posted by splendid animal at 9:27 PM on August 7, 2007

Um...let me rephrase that approximation at English:

Consider that once anyone puts your realname online, it can be difficult to undo. Just like a bad Ask MeFi answer.
posted by splendid animal at 9:29 PM on August 7, 2007

It depends on what you use your MeFi for. I'm considering a new MeFi account with a less identifiable username, just because I ask some personal questions on here, and linking metafilter to friends always runs the risk of them finding my AskMe history and finding things I might not care for them to know. It's not so much whether or not your real name is online, I find, it's how easily your peers can find information about you that you might not want?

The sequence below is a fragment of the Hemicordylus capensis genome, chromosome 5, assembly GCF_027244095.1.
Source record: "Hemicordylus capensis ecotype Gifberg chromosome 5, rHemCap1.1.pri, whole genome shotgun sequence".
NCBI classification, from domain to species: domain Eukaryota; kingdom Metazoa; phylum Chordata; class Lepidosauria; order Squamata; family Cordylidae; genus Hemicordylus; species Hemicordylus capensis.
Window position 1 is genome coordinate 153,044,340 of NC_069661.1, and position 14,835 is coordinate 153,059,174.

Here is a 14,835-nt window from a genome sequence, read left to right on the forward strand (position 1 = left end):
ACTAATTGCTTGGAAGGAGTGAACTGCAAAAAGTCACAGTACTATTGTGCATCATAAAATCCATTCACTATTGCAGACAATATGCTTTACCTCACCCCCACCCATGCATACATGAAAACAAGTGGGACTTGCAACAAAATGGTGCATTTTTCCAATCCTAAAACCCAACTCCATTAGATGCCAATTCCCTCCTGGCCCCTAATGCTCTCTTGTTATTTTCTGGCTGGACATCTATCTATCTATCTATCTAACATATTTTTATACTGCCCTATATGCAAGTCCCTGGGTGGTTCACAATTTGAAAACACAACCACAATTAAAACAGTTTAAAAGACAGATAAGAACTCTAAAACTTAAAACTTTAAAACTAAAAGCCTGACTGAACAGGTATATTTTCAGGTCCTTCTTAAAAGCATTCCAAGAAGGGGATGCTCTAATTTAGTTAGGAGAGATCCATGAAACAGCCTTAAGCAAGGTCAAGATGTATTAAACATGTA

posted by Phire at 9:44 PM on August 7, 2007

Being anonymous can lead people to becoming abusive. They will say and do things anonymously that they would never do in their proper person.

Blogging under my real name, and participating in online fora under my real name, has perhaps imposed discipline: I never write anything online to or about someone that I would not be willing to say directly to their face, if I was standing within nose-punching range of them.

Whether you consider that a benefit or a drawback of non-anonymous participation is up to you, of course. But my own experience has been that fora which do not permit anonymous participation tend to be more civil and more interesting than those which do.